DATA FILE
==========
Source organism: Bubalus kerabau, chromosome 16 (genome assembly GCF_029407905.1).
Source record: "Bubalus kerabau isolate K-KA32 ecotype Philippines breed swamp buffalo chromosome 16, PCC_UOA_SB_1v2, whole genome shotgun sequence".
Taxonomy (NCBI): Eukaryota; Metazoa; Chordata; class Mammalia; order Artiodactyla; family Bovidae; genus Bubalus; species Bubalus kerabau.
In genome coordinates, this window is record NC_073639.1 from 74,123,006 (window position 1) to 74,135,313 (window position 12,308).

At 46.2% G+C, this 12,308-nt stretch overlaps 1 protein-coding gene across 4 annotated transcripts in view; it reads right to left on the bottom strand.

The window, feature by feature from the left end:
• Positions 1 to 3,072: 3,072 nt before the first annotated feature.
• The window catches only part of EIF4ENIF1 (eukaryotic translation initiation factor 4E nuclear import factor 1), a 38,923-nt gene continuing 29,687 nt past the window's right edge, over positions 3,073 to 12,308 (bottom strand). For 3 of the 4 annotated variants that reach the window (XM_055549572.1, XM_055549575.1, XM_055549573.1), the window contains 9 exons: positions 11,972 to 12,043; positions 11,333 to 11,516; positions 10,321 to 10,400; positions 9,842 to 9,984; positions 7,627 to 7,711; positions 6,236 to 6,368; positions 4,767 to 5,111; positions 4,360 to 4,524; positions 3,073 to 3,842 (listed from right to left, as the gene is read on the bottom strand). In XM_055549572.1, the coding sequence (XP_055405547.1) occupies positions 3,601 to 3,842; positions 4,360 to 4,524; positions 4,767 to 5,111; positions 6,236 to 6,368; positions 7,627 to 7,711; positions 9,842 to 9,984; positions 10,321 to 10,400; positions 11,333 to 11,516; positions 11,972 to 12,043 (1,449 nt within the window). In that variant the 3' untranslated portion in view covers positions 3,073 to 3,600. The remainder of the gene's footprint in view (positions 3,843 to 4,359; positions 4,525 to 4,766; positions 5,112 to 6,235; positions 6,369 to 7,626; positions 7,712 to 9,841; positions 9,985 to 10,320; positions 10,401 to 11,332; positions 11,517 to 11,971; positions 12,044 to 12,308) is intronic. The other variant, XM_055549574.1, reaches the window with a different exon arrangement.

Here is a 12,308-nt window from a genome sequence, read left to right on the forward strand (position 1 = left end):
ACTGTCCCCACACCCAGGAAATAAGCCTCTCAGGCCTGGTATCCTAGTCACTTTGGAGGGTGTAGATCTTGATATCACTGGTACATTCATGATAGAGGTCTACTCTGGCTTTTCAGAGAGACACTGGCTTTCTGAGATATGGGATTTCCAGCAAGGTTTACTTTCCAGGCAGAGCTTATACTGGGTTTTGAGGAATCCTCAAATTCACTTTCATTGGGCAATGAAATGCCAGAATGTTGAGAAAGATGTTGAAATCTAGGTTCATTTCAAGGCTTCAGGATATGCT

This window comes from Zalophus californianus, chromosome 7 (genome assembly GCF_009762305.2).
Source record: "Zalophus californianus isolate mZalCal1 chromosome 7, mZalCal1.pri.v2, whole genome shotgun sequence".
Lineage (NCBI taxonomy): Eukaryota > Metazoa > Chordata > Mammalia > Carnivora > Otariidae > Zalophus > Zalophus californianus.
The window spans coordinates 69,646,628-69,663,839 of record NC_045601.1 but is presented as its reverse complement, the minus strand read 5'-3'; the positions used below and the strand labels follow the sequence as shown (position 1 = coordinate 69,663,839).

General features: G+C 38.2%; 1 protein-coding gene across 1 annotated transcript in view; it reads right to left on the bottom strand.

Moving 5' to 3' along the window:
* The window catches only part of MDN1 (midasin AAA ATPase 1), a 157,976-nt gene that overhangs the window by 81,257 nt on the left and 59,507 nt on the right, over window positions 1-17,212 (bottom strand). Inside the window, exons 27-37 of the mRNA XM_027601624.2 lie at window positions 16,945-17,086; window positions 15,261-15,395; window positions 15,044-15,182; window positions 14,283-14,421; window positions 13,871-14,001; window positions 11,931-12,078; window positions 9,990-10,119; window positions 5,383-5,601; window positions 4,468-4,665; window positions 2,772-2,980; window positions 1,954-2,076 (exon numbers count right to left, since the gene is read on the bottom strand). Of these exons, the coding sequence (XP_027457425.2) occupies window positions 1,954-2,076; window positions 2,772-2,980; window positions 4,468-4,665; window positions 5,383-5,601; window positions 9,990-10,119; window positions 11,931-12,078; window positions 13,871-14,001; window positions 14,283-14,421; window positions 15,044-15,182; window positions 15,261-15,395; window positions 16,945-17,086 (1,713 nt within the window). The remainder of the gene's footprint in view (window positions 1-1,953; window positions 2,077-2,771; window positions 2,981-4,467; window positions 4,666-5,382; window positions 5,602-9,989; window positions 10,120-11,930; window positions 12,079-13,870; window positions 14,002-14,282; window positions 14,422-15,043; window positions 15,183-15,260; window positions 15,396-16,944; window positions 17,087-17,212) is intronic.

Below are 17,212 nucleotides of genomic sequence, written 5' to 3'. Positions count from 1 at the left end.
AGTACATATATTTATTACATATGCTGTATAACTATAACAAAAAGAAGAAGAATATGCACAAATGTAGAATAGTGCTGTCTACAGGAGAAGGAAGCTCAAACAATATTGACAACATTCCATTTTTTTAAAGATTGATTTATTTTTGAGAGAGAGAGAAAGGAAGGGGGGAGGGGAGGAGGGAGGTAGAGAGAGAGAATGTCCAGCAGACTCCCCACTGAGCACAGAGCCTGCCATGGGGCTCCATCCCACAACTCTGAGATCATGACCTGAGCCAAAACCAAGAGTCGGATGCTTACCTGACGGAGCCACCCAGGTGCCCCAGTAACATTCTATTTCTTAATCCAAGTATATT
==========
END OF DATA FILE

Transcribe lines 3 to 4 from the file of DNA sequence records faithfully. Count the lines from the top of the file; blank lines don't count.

Taxonomy (NCBI): Eukaryota; Metazoa; Chordata; class Mammalia; order Artiodactyla; family Bovidae; genus Bubalus; species Bubalus kerabau.
In genome coordinates, this window is record NC_073639.1 from 74,123,006 (window position 1) to 74,135,313 (window position 12,308).